Special Report

Reimportation Looms

Americans and Canadians alike could soon learn that you don't know what you've got till it's gone.

By 11.1.06

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As of last month, Americans can now purchase Canadian drugs through the mail without fear of U.S. Customs officers seizing the packages. Meanwhile Congress reached agreement on a bill that would allow Americans to buy prescription drugs at Canadian pharmacies and transport them home.

Several U.S. lawmakers have suggested that because of these two moves, the full-scale reimportation of pharmaceuticals is just around the corner. After all, brand-name drugs are significantly cheaper in Canada than they are in the United States.

At first glance, legalizing importation seems like a laudable cause. It would make drugs cheaper for all Americans. Right?

Unfortunately, this argument is deeply flawed -- because it assumes that if importation were legalized, prices in Canada would remain at their current levels. That would not happen. Instead, because the U.S. market is 10 times larger, the two national markets would merge and Canada's prices would simply rise to U.S. levels.

If Americans truly want to achieve "Canadian" drug prices, then we must first understand the market and government forces that create the lower prices up north and the higher prices in the States.

Most people attribute Canada's cheaper drugs to the fact that the government imposes price controls on patented medicines.

But contrary to popular belief, these pricing rules are not the primary reason for Canada's lower prices. Canada doesn't control the retail price of drugs -- only what drug manufacturers can charge wholesalers. Wholesale and retail mark-ups are left to the market. More importantly, many drug manufacturers don't even charge the full price permitted under federal rules.

THE FACT IS, RESEARCH SHOWS that most of the price differential on patented pharmaceuticals can be explained by three factors other than price controls:

(1) Differences in standard of living.

While our respective standards of living used to be quite comparable, Canada's has been steadily falling in comparison to that of the United States. Today, the average Canadian's standard of living is 20-30% lower than the average American's. That affects drug prices because of what economists call "price discrimination."

When a firm sells its product in two different markets, it will calculate a profit-maximizing price for each market. The general rule is that prices will be higher in markets where consumers are less sensitive to price and lower where consumers are more price-sensitive.

That's why Budweiser is cheaper in rural New Mexico than it is in Beverly Hills. And it's also why drugs like Lipitor and Nexium are cheaper in Canada -- because Canadians cannot afford to pay as much as their American counterparts.

(2) The "insurance" factor.

America has an incredibly comprehensive insurance system. Ironically, this has led to higher drug prices -- because most Americans are insensitive to changes in the price of drugs.

The fact is, whether they're insured by a private plan or a government one, most Americans pay very little out of their own pocket for drugs. And when you only pay a few dollars for a prescription, you have no particular incentive to shop around. Because U.S. "shoppers" don't care about price, drug suppliers have little competitive incentive to keep prices low.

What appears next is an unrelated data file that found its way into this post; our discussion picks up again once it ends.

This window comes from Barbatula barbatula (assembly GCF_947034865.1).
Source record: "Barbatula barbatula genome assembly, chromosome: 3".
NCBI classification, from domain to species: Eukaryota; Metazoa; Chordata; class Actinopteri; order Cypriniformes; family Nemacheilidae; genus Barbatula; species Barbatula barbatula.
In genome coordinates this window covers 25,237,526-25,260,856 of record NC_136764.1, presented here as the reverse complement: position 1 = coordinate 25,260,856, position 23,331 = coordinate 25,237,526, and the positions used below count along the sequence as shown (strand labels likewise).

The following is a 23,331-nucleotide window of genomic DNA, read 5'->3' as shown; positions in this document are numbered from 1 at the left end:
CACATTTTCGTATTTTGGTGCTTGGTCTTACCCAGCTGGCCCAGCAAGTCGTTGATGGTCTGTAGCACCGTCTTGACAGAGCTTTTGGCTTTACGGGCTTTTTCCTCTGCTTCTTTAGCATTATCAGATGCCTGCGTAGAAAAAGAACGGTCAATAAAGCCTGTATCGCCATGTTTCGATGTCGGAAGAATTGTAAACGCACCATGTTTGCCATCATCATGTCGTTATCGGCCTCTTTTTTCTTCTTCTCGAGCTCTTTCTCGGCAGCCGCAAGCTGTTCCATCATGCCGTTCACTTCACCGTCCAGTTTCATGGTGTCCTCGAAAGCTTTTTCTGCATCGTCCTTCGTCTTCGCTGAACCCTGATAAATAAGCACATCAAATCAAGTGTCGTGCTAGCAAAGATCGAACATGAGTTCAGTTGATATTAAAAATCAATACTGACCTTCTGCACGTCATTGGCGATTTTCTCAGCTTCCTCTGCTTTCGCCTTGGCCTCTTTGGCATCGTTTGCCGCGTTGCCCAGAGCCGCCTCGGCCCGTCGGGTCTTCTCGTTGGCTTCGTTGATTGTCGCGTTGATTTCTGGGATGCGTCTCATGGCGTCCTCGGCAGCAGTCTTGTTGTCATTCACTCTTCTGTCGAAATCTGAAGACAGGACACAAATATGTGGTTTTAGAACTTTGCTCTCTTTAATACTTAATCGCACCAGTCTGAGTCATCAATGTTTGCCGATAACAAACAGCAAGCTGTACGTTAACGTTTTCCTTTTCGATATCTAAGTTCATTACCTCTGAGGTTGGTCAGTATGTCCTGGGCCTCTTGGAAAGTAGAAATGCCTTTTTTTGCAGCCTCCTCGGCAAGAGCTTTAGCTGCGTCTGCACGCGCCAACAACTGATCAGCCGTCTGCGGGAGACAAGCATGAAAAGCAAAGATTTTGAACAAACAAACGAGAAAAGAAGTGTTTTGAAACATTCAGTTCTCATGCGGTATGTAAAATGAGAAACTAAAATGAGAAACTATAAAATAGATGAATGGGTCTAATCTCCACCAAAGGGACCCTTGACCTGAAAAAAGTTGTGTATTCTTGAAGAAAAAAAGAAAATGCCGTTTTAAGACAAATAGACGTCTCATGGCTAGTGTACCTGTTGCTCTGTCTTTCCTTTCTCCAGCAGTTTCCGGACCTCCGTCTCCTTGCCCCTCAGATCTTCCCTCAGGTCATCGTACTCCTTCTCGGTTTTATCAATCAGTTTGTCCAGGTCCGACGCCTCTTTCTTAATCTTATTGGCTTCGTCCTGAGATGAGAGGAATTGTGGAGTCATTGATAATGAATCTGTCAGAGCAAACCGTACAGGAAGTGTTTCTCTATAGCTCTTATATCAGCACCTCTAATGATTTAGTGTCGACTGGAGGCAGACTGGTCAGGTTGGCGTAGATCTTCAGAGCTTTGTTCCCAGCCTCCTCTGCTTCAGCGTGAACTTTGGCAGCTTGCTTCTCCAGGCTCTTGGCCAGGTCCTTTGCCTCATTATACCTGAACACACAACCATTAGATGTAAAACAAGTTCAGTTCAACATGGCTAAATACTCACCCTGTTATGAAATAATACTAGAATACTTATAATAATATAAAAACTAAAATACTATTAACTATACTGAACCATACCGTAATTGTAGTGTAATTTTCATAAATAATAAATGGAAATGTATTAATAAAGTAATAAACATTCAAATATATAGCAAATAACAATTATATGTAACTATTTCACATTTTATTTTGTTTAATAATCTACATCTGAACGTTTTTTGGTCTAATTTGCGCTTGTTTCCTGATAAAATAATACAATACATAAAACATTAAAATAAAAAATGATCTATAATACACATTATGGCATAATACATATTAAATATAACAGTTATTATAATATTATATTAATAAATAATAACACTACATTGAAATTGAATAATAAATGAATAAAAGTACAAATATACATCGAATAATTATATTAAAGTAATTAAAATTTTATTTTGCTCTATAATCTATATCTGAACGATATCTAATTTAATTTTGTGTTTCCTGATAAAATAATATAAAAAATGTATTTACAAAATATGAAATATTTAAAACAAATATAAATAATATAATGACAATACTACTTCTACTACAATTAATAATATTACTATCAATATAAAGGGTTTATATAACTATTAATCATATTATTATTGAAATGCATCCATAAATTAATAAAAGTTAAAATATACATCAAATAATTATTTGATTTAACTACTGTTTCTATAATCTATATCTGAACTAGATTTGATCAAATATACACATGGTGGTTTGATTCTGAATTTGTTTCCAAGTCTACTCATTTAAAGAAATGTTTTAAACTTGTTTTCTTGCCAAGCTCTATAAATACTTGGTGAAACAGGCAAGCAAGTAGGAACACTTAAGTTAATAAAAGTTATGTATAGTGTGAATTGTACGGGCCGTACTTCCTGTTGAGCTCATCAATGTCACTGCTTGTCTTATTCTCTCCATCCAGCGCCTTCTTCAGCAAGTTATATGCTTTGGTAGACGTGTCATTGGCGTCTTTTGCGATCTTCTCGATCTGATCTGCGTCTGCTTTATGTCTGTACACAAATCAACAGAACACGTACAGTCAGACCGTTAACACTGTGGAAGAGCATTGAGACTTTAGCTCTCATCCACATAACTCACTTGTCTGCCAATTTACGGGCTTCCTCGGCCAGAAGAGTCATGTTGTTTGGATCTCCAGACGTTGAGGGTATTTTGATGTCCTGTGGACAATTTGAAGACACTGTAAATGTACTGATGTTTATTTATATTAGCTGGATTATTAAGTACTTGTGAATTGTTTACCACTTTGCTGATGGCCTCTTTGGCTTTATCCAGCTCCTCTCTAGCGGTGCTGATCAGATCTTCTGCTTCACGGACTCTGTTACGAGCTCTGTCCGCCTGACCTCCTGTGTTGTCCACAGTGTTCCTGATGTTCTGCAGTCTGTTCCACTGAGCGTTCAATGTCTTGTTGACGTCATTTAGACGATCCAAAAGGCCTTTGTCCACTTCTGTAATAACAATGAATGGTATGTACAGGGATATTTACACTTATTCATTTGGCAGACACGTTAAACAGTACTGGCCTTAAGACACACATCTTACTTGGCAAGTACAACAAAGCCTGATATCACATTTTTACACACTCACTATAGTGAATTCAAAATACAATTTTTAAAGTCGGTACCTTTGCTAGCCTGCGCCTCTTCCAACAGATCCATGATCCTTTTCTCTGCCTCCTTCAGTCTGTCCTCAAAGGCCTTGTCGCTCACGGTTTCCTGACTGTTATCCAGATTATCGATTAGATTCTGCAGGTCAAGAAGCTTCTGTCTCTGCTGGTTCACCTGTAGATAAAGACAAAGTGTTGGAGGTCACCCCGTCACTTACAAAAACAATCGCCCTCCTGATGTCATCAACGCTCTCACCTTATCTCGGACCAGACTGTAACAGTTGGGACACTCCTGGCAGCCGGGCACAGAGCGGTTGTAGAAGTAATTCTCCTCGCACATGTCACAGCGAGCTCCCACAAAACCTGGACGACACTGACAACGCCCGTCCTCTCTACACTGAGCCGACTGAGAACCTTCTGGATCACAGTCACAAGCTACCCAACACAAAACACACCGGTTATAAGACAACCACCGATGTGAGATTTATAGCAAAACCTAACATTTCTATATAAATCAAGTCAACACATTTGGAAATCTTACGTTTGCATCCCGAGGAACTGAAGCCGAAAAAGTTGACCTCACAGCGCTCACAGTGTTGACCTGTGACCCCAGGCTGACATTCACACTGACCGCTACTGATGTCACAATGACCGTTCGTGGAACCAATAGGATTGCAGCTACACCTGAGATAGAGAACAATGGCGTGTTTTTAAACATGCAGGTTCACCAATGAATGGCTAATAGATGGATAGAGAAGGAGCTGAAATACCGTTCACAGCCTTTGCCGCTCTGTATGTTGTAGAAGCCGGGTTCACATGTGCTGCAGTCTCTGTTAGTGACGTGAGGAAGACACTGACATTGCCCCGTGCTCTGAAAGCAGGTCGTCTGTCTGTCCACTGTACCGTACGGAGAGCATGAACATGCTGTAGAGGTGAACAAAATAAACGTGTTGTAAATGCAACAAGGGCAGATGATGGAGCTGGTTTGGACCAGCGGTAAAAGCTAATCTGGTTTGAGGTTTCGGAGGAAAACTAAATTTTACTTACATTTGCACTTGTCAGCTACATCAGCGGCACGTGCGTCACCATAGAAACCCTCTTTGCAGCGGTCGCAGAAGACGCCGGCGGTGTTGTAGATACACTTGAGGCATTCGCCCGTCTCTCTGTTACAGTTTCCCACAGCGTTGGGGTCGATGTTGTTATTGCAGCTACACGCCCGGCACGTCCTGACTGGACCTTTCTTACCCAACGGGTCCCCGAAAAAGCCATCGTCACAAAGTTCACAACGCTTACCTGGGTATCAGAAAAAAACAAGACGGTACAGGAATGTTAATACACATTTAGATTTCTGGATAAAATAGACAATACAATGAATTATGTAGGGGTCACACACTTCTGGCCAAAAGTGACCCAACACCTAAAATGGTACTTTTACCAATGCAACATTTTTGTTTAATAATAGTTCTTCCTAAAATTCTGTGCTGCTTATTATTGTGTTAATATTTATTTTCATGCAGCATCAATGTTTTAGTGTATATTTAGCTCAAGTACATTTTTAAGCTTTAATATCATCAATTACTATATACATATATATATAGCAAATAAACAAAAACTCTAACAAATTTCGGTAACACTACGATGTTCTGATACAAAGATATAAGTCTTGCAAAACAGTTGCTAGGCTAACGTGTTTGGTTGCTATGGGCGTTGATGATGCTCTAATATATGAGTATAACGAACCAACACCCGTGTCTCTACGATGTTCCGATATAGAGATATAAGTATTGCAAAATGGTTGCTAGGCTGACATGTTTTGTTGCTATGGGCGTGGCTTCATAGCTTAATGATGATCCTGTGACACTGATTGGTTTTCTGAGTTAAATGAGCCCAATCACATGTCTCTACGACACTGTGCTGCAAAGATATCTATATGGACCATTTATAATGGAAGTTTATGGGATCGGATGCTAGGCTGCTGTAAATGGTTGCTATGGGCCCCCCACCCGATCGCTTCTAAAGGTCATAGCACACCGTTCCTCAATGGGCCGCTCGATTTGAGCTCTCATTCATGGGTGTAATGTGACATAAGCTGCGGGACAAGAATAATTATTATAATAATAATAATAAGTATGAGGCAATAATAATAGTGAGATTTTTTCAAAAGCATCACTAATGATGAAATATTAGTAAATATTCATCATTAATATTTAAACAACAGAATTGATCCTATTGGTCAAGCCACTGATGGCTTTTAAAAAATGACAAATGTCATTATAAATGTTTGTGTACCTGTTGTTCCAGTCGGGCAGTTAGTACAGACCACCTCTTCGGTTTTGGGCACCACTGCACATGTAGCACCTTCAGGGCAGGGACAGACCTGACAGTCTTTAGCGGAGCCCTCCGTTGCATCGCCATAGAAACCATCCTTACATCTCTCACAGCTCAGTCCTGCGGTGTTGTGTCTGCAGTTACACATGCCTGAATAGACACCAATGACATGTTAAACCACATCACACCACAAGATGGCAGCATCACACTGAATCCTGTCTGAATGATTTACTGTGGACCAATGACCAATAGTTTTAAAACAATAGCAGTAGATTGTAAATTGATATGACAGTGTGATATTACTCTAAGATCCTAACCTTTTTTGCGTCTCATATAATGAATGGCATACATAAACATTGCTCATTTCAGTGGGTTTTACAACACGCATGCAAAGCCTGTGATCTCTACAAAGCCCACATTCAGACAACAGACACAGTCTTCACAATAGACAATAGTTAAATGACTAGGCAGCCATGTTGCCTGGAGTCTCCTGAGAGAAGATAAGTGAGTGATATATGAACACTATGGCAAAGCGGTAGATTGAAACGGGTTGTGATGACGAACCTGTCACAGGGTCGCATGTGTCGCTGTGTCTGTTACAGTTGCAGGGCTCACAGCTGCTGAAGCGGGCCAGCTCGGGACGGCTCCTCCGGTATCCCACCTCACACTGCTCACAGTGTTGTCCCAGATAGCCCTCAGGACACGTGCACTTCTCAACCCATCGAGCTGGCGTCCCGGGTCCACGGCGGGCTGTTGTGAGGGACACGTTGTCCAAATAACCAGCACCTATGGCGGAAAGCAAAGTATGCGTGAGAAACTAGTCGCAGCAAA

Eventually, of course, those higher drug prices will be passed back to consumers in the form of higher insurance premiums. But in the absence of a direct link between their drug usage and what they pay for insurance, there won't be an incentive for individual consumers to keep an eye on the full prices of the prescriptions they've filled.

(3) The tort tax on pharmaceuticals.

Finally, drugs are also more expensive in the United States because of the American legal system, which heavily distorts the U.S. pharmaceutical market. Like the rest of America's health sector, drug companies are favorite targets for American trial lawyers.

Although civil lawsuits exist in Canada, they are less common. Perhaps more importantly, awards are almost never decided by juries. And Canadian judges are less willing to give huge awards to sympathetic plaintiffs just because drug or insurance companies have deep pockets.
As a result, the American legal system effectively imposes a tax on pharmaceuticals that Canadians do not have to pay.

SO DESPITE CONVENTIONAL WISDOM, price controls are not the primary cause of Canada's cheaper drugs. But this is not to say that price controls aren't harmful -- they are. The Canadian government's intervention in drug pricing has done enormous harm to the country. Indeed, it has completely stifled Canada's pharmaceutical industry.

Canada produces pharmaceutical inventions at half the rate of the U.S. industry. And per capita investment in pharmaceutical research and development is one of the lowest in the developed world.

If the U.S . Congress truly wants Canadian drug prices in the United States, the steps to follow are clear. First, Americans must cut their standard of living by 20-30%, and drop their comprehensive insurance coverage. Product liability laws should be reformed. Finally, Congress must impose price controls and other restrictions on cutting-edge medicine so that it's unprofitable for scientists to invent new cures.

For those of us who live north of the border, that sounds like a prescription to undermine the superior quality of American healthcare. But as Canadian Joni Mitchell used to say, "You don't know what you've got till it's gone."

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About the Author

Brian Lee Crowley is president of the Atlantic Institute for Market Studies, a public policy think tank in Halifax, Nova Scotia.